Parish Nursing at Community in Christ Health Ministry Team Parish Nurses Penny Zimmerman Sue Papazian Health Promoters (non-medical lay members) Pastors Volunteers Church Members
Health Ministry at CIC Purpose: To intentionally and consciously integrate the health and faith of our community so that individuals of our community can realize abundant life. Mission: To nurture the physical, mental, and spiritual health of our faith community, fostering wholeness with Christ as one’s central force, through prayer, counsel, education, and referral. “I have come that they might have life, and have it abundantly.” John 10:10
Functions of the Health Ministry Team Prayer for health and spiritual needs of community. Confidential counseling on illnesses, treatment plans, medications, recovery, wound care, community health resources, home care equipment. medication reviews blood pressure measurements Collaboration with existing CIC ministries to coordinate home and hospital visits for members.
Functions of the Health Ministry Team Classes, programs, or support groups regarding health issues including teaching CPR, blood drives, health fairs, etc. Assisting families with end of life care by providing advice, support, and guidance. Providing resources to community services. Assistance in communication with healthcare professionals.
A Parish Nurse is NOT A physician. You will not receive a medical diagnosis or treatment. A home health nurse or specialty therapist. You will not receive injections, therapy, or wound care. A pastor. We are not trained clergy, but do come with a deep spiritual commitment. Parish nurses do not duplicate services, rather supplement existing health treatment plans. Parish nurses do not replace current church ministries, rather supplement and complement existing ministries.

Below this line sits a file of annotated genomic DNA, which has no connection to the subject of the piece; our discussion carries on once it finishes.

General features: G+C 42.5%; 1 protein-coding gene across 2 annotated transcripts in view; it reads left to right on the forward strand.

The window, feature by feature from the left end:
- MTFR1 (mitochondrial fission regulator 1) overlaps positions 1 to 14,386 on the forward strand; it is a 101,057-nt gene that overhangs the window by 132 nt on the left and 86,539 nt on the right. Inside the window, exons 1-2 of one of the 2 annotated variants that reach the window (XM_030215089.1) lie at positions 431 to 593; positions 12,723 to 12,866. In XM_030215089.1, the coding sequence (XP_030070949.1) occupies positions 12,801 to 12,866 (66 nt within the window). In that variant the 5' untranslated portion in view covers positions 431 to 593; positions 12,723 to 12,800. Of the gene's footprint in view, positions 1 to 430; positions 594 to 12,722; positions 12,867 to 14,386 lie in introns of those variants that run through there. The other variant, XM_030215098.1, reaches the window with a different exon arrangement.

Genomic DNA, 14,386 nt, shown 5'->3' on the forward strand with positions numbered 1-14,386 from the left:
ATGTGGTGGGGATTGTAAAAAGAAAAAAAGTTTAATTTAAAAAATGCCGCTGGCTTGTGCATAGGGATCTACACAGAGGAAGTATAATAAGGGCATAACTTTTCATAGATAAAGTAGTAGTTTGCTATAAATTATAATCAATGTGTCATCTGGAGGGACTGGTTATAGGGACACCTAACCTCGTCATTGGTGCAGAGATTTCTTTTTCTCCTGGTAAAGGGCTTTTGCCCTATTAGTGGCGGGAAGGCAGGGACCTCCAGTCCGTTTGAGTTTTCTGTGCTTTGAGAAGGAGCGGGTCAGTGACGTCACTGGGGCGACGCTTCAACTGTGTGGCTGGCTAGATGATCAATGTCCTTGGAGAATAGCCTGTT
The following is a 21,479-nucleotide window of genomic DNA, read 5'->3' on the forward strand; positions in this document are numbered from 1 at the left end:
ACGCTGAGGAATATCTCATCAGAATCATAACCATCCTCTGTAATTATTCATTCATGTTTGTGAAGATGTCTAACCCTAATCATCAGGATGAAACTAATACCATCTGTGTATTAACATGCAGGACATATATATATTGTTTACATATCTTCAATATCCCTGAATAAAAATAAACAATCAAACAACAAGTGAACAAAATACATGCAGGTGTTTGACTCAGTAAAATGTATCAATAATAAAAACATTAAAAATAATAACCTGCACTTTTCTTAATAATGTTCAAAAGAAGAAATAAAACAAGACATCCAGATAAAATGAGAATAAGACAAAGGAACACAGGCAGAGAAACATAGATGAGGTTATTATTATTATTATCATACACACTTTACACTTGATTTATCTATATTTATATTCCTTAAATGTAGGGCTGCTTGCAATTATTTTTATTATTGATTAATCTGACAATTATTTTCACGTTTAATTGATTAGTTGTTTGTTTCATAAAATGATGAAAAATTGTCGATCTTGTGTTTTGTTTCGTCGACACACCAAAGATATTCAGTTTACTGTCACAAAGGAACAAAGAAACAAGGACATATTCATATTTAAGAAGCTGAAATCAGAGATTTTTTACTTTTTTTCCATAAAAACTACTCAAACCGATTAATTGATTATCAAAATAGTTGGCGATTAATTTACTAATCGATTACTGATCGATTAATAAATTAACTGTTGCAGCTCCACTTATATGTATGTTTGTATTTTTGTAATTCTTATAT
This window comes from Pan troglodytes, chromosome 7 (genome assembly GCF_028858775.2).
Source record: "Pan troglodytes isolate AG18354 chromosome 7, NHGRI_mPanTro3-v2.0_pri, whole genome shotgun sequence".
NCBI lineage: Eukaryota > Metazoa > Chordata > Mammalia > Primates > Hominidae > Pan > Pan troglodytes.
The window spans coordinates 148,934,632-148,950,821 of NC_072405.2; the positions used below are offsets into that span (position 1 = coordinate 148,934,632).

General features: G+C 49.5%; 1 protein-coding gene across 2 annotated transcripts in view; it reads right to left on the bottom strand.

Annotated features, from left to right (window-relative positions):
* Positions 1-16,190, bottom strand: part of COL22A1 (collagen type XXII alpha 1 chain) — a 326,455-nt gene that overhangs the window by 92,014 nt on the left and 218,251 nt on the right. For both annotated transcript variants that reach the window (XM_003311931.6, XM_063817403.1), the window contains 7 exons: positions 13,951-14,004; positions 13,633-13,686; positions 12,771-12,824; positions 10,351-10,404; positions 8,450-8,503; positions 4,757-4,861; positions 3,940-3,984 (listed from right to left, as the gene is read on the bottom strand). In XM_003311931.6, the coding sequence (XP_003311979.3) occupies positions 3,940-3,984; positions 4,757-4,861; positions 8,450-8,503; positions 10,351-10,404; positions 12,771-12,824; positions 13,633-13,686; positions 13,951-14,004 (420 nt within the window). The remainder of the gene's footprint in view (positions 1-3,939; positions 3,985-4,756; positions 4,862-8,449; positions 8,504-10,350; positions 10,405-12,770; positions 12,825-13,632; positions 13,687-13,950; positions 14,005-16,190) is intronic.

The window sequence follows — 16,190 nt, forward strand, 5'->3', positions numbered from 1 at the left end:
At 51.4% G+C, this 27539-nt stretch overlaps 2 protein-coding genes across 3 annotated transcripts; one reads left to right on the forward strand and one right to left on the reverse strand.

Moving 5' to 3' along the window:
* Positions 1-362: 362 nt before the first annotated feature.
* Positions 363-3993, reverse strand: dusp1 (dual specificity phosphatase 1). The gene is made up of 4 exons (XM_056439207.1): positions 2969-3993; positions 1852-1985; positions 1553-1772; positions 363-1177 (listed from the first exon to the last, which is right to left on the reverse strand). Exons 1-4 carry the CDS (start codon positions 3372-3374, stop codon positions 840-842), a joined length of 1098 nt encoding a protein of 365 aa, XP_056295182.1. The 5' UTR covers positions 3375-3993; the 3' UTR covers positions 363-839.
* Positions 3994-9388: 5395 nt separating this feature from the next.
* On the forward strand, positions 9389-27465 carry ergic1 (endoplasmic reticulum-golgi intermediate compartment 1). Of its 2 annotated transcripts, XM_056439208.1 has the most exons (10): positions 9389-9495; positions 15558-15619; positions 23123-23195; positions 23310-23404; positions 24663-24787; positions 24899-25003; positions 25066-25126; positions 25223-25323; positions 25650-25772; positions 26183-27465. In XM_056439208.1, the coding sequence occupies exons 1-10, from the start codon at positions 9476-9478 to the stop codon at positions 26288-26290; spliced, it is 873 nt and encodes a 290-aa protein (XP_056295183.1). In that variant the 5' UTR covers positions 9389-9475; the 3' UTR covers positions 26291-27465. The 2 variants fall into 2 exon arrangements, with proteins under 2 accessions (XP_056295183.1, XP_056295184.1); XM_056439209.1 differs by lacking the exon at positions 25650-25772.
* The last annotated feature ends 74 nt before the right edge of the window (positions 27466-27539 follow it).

When Might You Call on the Parish Nurse? When you are facing surgery or have started a new medication. When you are having difficulty dealing with a new or complex diagnosis. When you need help communicating with your health care provider. When you decide to make lifestyle changes and need resources and encouragement. When you are caring for a loved one at home and need support.
When Might You Call on the Parish Nurse? When a family member has a chronic disease and you are looking for information and community resources to help you. When you have concerns about a family member and are not sure if they need a health referral. When you have an idea for an educational program that the church may benefit from.
Upcoming Events Our new office. Posted office hours and available appointment times. Monthly focus bulletin. Monthly newsletter focus on health. Additional information and resources on CIC’s website. Upcoming congregational health needs assessment. Resources library.
Thank you! “‘For I was hungry and you gave me food, I was thirsty and you gave me something to drink, I was a stranger and you welcomed me, I was naked and you gave me clothing, I was sick and you took care of me, I was in prison and you visited me’... And the king will answer them, ‘Truly I tell you, just as you did it to one of the least of these who are members of my family, you did it to me.’” Matthew 25: 35-36, 40